Monday, February 6, 2012

Don't You Wish!

By Matt Gray. What on earth — or off — are you supposed to do with a Jinn who grants you three wishes, but who insists there’s no such thing as magic? And then moves into your life (and your apartment), and takes over everything from what you have for dinner, to what you wear and where you work? Stuff the creature back into the back alley pickle jar from which you rescued it?

No, you invade the sacred precincts of Washington’s political elite, fast talk your way into an all-expense-paid fact finding mission, buy a new (well, new to you) convertible, confront the corrupt and moderately murderous trustees of a world-famous snack food company, get kidnapped a few times too many, find out what really happened in the Crash of ’29, search for a lost will and a misplaced treasure, and tangle with a lively assortment of blondes, brunettes, and redheads . . . all of which turn out to be the same person (and she’s not crazy).

Oh, and lay the foundation for world peace and prosperity by opening up democratic access to capital credit to make every child, woman, and man on earth an owner, demonstrating the obvious truth that it’s a case of own or be owned in this world or any other.

Friday, February 3, 2012

The Missteps of Melanie (A Chapter Play)

By Matt Gray.  Take a beautiful heroine transported by astral projection to another universe in which she undergoes perils unheard of in our mundane world, overcoming every obstacle with courage and ingenuity in her relentless quest to defeat dictators bent on universal conquest, free a people held in virtual slavery and fight her way home against insurmountable odds, and what have you got?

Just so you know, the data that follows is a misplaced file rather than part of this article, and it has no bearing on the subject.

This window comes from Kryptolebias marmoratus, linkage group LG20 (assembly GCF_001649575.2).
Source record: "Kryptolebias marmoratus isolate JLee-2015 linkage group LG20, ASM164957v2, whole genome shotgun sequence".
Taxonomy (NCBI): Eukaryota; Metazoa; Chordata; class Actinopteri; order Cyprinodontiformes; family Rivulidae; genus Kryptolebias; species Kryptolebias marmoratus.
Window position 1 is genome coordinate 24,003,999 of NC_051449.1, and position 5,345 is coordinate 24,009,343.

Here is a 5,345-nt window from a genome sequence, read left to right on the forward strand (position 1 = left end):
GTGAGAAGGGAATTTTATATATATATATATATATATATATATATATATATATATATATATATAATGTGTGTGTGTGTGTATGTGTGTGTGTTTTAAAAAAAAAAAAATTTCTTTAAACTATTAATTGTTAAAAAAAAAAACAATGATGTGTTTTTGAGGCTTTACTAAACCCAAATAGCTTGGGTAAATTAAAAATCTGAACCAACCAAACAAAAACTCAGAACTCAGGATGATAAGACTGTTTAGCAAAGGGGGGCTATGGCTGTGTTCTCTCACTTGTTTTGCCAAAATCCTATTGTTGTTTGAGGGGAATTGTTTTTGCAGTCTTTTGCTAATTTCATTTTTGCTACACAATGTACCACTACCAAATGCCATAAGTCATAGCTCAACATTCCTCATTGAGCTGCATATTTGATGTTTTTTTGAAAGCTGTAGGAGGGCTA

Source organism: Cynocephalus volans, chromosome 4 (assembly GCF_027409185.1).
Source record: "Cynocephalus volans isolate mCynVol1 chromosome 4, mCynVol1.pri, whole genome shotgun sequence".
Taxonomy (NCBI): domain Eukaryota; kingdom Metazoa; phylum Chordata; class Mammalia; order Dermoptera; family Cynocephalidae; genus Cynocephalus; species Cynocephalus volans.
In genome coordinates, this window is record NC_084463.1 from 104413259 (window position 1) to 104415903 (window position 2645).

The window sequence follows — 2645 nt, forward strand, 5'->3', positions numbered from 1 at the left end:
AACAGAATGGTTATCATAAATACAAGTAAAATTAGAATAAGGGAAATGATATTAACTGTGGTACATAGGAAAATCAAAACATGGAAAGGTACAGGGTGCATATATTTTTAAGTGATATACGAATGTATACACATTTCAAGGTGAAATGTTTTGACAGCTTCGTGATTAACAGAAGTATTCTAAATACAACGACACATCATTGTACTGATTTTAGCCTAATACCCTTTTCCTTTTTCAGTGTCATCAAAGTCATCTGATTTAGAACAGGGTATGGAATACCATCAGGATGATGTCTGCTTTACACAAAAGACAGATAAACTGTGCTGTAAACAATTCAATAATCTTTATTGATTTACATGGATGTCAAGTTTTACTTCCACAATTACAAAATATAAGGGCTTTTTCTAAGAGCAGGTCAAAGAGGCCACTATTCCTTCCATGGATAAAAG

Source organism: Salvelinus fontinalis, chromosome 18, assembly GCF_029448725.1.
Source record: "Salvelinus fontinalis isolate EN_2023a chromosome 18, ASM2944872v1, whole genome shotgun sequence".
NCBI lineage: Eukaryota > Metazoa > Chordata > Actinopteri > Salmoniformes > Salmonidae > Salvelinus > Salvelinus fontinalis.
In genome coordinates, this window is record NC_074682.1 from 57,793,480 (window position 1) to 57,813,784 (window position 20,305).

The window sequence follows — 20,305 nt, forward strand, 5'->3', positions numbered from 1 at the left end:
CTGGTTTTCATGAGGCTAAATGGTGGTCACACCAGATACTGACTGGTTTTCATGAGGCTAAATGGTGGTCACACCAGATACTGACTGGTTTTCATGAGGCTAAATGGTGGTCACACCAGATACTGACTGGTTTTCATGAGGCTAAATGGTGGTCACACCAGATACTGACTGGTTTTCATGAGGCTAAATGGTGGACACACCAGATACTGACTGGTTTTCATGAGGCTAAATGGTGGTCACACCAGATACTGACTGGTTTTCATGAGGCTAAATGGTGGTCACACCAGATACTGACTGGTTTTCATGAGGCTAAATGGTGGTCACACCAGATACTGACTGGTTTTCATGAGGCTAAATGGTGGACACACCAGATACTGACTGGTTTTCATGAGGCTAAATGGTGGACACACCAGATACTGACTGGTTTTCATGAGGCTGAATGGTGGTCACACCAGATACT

Not this book.

No deep issues or world-shaking events here. Instead of taking hundreds of pages delving deep into imponderable imponderables, ultimately deciding that nothing is worthwhile and you might as well go jump off a bridge and end it all before somebody ends it for us in a nuclear or economic holocaust, this novella presents a light diversion for a few hours’ amusement. One or two things might make you pause and think, and (if so) the author offers his most sincere apologies. The effort to create something that a reader doesn’t feel he or she has to hide under the mattress from his or her mother, as well as entertain resulted in something above the usual literary pabulum offered these days. In addition, you will not see:

• Gratuitous sex and violence (anything along those lines is absolutely necessary . . . trust us),

• Gratuitous sax and violins (no music at all, that we recall, although the reader is free to improvise something exciting during the fight scenes),

• Gratuitous . . . okay, we’ve done that one to death,

• Bad (or good) pastiches of other humorous fantasy and science fiction (why buy fake Robert Aspirin or Keith Laumer when the real thing is one, better, and two, cheaper?),

• Forced, non-situational jokes that won’t make sense to anyone outside the inner circle when this book achieves the status of cult classic (next week some time).

What have you got? Just an enjoyable piece of science fiction that doesn’t pretend to be more than it is.

Take and read — you’ll be glad you did.

Diamonds in the Sky with Lucy and Other Stories

By Matt Gray.  Matt Gray, best known for his humorous science fiction and fantasy, does have a serious side that manages to boil over once in a great while and find its way into his fiction. (We won’t mention his non-fiction, for which you will search in vain.)